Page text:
Audit User Guide
Phabricator User Documentation (Application User Guides)

Guide to the Audit (post-push code review) tool and workflow.


Phabricator supports two code review workflows, "review" (pre-push) and "audit" (post-push). To understand the differences between the two, see User Guide: Review vs Audit.

This document summarizes the post-push "audit" workflow implemented by the creatively-named Audit tool.

How Audit Works

Using auditing allows you to push and deploy code without waiting for code review, while still doing code review eventually. The Audit tool primarily keeps track of two things:

  • Commits and their audit state (like "Not Audited", "Approved", or "Concern Raised").
  • Audit Requests which ask a user (or some other entity) to audit a commit. These can be triggered in a number of ways (see below).

In the Audit tool's home screen and on the homepage you can see commits and requests that require your action:

  • Required Audits are open audit requests that require you, a project you are a member of, or a package you own to audit a commit. An audit request is closed when you approve the associated commit.
  • Problem Commits are commits you authored which someone has raised a concern about in audit. Problem commits go away when you satisfy all the auditors and get them to "Approve" the commit.

For example:

  • Evan creates commit abcdef1234 and pushes it to the remote.
  • This triggers an audit request to Bob through some mechanism (see below for a description of trigger mechanisms).
  • Later, Bob logs into Phabricator and sees the audit request on his homepage.
  • Bob clicks through and examines the commit. He notices a problem, so he selects "Raise Concern" and describes the issue in a comment.
  • Evan receives an email that Bob has raised a concern about his commit. He opts not to deal with it immediately.
  • Later, Evan logs into Phabricator and sees the commit on his homepage under "Problem Commits".
  • Evan resolves the issue somehow (e.g., by discussing it with Bob, or fixing it in another commit).
  • Now satisfied, Bob "Accepts" the original commit.
  • This causes the request to disappear from Bob's queue, and the commit to disappear from Evan's queue.

Audit Triggers

Audit requests can be triggered in a number of ways:

  • If you put Auditors: username1, username2 in your commit message, it will trigger an audit request to those users when you push it to a tracked branch.
  • You can create rules in Herald that trigger audits based on properties of the commit -- like the files it touches, the text of the change, the author, etc.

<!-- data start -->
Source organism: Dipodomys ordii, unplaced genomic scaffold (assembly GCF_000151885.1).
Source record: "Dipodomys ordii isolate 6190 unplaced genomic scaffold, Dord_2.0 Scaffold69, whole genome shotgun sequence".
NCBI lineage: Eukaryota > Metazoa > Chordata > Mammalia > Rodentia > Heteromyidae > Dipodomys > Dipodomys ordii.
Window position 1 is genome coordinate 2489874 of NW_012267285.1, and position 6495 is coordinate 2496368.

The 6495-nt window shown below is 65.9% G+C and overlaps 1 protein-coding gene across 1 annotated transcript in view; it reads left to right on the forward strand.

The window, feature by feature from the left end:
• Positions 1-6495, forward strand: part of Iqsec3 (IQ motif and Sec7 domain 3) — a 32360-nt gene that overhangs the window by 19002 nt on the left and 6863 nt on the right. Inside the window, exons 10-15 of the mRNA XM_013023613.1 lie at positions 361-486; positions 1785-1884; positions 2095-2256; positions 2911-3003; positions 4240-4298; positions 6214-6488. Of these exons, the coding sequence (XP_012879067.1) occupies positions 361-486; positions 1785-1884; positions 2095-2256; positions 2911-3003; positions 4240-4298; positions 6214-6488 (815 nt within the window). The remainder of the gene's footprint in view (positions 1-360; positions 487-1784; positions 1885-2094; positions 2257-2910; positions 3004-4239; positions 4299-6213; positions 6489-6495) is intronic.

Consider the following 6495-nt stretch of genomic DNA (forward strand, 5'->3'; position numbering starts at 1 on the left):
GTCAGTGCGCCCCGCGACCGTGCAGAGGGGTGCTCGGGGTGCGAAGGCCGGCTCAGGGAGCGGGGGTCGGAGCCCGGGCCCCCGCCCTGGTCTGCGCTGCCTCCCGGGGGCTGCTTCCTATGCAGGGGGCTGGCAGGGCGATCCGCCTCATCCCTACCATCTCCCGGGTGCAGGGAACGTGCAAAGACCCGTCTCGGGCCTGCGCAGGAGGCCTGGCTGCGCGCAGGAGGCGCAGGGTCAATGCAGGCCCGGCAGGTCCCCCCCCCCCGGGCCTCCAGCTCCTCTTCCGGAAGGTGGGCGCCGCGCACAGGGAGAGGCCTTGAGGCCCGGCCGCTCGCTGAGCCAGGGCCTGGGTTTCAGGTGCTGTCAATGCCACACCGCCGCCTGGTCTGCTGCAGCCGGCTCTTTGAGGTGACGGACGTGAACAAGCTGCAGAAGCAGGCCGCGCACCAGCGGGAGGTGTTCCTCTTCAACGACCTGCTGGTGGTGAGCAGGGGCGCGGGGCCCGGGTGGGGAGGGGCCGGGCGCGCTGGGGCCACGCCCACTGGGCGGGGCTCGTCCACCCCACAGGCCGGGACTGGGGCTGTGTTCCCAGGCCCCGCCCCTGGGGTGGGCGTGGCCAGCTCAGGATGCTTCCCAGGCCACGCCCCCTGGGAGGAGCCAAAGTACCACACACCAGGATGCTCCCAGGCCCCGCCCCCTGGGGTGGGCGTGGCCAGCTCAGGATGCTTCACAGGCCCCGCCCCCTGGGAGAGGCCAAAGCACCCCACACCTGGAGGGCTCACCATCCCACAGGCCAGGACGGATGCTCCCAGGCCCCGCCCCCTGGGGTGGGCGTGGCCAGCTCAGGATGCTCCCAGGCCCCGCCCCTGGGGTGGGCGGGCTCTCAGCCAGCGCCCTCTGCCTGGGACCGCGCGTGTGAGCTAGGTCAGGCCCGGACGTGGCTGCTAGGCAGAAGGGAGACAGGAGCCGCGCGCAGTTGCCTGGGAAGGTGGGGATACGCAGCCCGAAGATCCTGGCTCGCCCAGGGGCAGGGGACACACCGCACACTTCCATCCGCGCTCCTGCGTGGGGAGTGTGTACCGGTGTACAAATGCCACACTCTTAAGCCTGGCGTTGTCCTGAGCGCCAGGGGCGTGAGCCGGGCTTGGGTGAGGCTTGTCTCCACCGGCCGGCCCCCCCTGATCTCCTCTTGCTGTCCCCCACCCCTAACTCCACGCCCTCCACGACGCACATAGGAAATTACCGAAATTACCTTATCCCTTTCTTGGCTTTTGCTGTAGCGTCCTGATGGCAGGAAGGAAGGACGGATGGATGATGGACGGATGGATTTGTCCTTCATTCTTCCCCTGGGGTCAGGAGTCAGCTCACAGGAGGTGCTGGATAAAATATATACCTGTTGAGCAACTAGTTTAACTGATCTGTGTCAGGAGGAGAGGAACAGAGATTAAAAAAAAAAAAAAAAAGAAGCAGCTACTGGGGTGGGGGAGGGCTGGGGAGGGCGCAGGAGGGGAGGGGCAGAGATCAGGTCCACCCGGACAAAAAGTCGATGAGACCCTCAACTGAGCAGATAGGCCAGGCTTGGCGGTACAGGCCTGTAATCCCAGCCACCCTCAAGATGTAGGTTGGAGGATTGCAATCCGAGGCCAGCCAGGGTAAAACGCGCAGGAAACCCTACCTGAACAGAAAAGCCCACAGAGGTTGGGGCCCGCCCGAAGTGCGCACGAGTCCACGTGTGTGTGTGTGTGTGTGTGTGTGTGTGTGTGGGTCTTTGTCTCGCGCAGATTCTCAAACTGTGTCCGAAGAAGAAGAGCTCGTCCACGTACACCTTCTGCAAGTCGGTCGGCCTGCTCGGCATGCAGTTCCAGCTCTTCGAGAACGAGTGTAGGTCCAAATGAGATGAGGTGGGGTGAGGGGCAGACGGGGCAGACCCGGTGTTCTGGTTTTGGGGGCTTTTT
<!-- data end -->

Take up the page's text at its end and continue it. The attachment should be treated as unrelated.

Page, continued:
• You can create an audit request for yourself by commenting on any commit.
  • You can create an Owners package and select "Enable Auditing" (this is an advanced feature which is only likely to be useful for very large teams).

Audits in Small Teams

If you have a small team and don't need complicated trigger rules, you can set up a simple audit workflow like this:

  • Create a new Project, "Code Audits".
  • Create a new global Herald rule for Commits, which triggers an audit by the "Code Audits" project for every commit where "Differential Revision" "does not exist" (this will allow you to transition partly or fully to review later if you want).
  • Have every engineer join the "Code Audits" project.

This way, everyone will see an audit request for every commit, but it will be dismissed if anyone approves it. Effectively, this enforces the rule "every commit should have someone look at it".

Once your team gets bigger, you can refine this ruleset so that developers see only changes that are relevant to them.

Audit Tips

  • When viewing a commit, audit requests you are responsible for are highlighted. You are responsible for a request if it's a user request and you're that user, or if it's a project request and you're a member of the project, or if it's a package request and you're a package owner. Any action you take will update the state of all the requests you're responsible for.
  • You can leave inline comments by clicking the line numbers in the diff.
  • You can leave a comment across multiple lines by dragging across the line numbers.
  • Inline comments are initially saved as drafts. They are not submitted until you submit a comment at the bottom of the page.
  • Press "?" to view keyboard shortcuts.

Next Steps